Despite losing thousands after a previous bitcoin crash, one Sydney man decided to branch out into new crypto – and it’s paid off.
When construction manager Josh Ng spent $3000 buying bitcoin at its peak in 2017 and it crashed not long after his investment – wiping out most of his money – he admits he just had to laugh.
Surprisingly, the experience wasn’t enough to burn him.
A couple of years ago he decided to throw even more money at the volatile investment, sinking $10,000 into cryptocurrency.
“Last time was FOMO – that’s why I was investing as everyone was talking about it and everyone was making money so quickly I thought I just wanted to hop on board without thinking too much about it,” he told news.com.au.
“This time, I was a lot more careful and meticulous. I did a lot more research into the actual functions of the coins that I was investing in … There are many coins out there that are just money grabs and pump and dumps, so it was about finding projects that had a lot of upside and potential and were stable in terms of where they were going in the future.”
This time he decided he wasn’t going to focus on big players like bitcoin either.
The 24-year-old said he was really happy he had made over $40,000 in the past couple of years, considering his “shaky start” with crypto.
“I went in with the mindset that you’re not entitled to making any money and it’s just a lot of fun … I would never invest anymore than I could afford to lose,” he said.
“I have the mindset that I could lose all of that if crypto crashed, so I’m careful to put an amount that wouldn’t upset me. But with all gains it’s incredible and exciting, but it’s not a massive amount compared to some other people out there.
“What I have been doing is taking some out bit by bit to invest in other cryptocurrencies or other traditional stocks and hopefully it will help with paying off my HECS debt, which is $28,000.”
As part of Gen Z, Josh said they are more of a “risk-taking demographic”, adding they find it exciting that massive gains can be made compared to traditional stocks.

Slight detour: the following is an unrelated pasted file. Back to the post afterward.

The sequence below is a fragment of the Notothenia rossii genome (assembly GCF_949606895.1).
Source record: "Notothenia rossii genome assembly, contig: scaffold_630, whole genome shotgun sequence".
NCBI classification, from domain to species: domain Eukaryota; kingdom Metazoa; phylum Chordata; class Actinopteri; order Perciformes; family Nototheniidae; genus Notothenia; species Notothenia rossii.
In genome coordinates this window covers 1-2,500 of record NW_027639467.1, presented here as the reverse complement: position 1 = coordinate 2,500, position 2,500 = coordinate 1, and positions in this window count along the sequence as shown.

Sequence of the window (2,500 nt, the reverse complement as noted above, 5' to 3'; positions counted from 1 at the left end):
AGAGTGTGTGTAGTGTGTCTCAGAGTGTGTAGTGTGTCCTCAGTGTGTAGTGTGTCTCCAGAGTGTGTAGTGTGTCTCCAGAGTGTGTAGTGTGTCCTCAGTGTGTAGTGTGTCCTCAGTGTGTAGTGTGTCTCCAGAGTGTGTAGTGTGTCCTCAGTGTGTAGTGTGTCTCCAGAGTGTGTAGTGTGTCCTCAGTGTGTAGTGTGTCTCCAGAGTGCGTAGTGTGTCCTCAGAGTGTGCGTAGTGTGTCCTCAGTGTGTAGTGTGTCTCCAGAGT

The Sydneysider is hoping his crypto investment will also help him with a deposit for a house in the future, but he warns others to be careful.
“Do not invest anything that you’re not comfortable to be losing and be wary that there are opportunities for people to be scammed with fake coins so doing prior research is really important,” he said.
“Everyone has a mate of a mate who claims to have found ‘the next bitcoin’, so be very careful.”
Young people embrace cryptocurrency
Josh is part of the biggest age group flocking to crypto, with 18 to 24-year-olds increasing by a massive a 24 per cent on Australian crypto exchange BTC Markets.
It’s new report found that the number one motivation for Aussies investing in crypto was to build wealth, while a third were looking to retire early and over a quarter wanted portfolio diversification.
Just one in five said their biggest driver was their fear of missing out on this emerging asset class, while others said crypto was helping to fund its short or medium-term goals such as paying down debt, holidays or starting a business.
BTC Markets CEO Caroline Bowler believes Aussies are looking to cryptocurrency to provide for their future, rather than using it as a get-rich-quick investment.
“It’s worth noting that cryptocurrency investments are being used for overall portfolio diversification. This is a role traditionally held by alternative assets such as real estate investment trusts, hedge funds, art, precious metals such as gold, and other collectibles,” she said.
“This indicates that cryptocurrencies are coming of age in playing an increasingly important role as an alternative asset in the portfolio construction process.”
But it’s also no longer the case that younger male traders have a monopoly in trading crypto, according to BTC’s report, with almost one in four of today’s crypto investors over the age of 44.
They have larger initial deposits, bigger portfolios, and higher average investments, but trade half as frequently compared to their younger counterparts on the exchange, it added.
It also witnessed increased activity from female investors, with 172 per cent growth in new users, compared to 79 per cent growth in male investors.
Female investors also deposited larger amounts at the outset with an average of $2381, compared to $2060 for males.
“More women trading cryptocurrency dispels misconceptions around cryptocurrency investors being risk lovers,” Ms Bowler said.
“This is because behavioural finance studies have found women to be more risk averse in their investment decisions than men.”
But regulatory watchdogs around the world are placing further scrutiny on the cryptocurrency. The UK’s financial watchdog has warned that people should be prepared to lose all their money if they invest in crypto.